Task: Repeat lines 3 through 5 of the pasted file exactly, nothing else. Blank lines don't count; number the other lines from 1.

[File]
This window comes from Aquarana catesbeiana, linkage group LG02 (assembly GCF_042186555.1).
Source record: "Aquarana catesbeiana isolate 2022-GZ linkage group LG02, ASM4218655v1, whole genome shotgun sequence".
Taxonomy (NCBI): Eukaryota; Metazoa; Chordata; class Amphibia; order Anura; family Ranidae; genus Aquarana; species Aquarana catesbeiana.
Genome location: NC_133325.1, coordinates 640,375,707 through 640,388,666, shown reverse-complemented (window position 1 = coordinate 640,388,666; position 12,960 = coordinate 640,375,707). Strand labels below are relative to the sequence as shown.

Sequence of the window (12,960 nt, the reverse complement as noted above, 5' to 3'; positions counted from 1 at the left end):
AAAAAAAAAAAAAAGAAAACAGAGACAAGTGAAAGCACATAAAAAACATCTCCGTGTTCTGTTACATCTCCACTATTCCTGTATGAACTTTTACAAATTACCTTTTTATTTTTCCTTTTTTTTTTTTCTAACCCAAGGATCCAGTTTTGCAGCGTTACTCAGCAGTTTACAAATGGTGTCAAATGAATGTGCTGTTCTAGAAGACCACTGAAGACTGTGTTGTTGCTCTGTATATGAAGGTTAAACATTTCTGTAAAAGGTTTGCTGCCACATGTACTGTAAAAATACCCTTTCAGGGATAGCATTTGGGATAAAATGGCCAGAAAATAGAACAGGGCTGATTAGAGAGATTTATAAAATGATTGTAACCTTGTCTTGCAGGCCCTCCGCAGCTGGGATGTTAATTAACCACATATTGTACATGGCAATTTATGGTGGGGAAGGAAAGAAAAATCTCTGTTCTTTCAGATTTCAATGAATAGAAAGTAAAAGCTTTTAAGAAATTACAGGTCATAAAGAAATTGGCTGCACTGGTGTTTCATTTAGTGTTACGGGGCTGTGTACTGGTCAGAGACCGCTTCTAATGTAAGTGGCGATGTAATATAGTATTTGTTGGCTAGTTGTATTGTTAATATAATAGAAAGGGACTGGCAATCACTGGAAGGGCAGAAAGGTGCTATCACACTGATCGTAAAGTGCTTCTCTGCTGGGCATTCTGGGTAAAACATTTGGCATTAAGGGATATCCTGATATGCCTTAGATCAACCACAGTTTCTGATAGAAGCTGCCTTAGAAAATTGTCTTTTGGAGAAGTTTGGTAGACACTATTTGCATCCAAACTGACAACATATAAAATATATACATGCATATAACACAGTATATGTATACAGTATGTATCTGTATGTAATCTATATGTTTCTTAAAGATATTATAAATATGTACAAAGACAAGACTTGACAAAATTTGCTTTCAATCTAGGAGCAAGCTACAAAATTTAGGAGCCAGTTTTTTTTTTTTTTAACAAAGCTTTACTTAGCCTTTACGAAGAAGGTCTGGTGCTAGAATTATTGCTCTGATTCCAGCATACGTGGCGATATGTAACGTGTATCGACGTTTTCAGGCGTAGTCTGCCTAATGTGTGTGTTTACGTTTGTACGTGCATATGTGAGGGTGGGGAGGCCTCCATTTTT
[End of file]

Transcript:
Taxonomy (NCBI): Eukaryota; Metazoa; Chordata; class Amphibia; order Anura; family Ranidae; genus Aquarana; species Aquarana catesbeiana.
Genome location: NC_133325.1, coordinates 640,375,707 through 640,388,666, shown reverse-complemented (window position 1 = coordinate 640,388,666; position 12,960 = coordinate 640,375,707). Strand labels below are relative to the sequence as shown.

Sequence of the window (12,960 nt, the reverse complement as noted above, 5' to 3'; positions counted from 1 at the left end):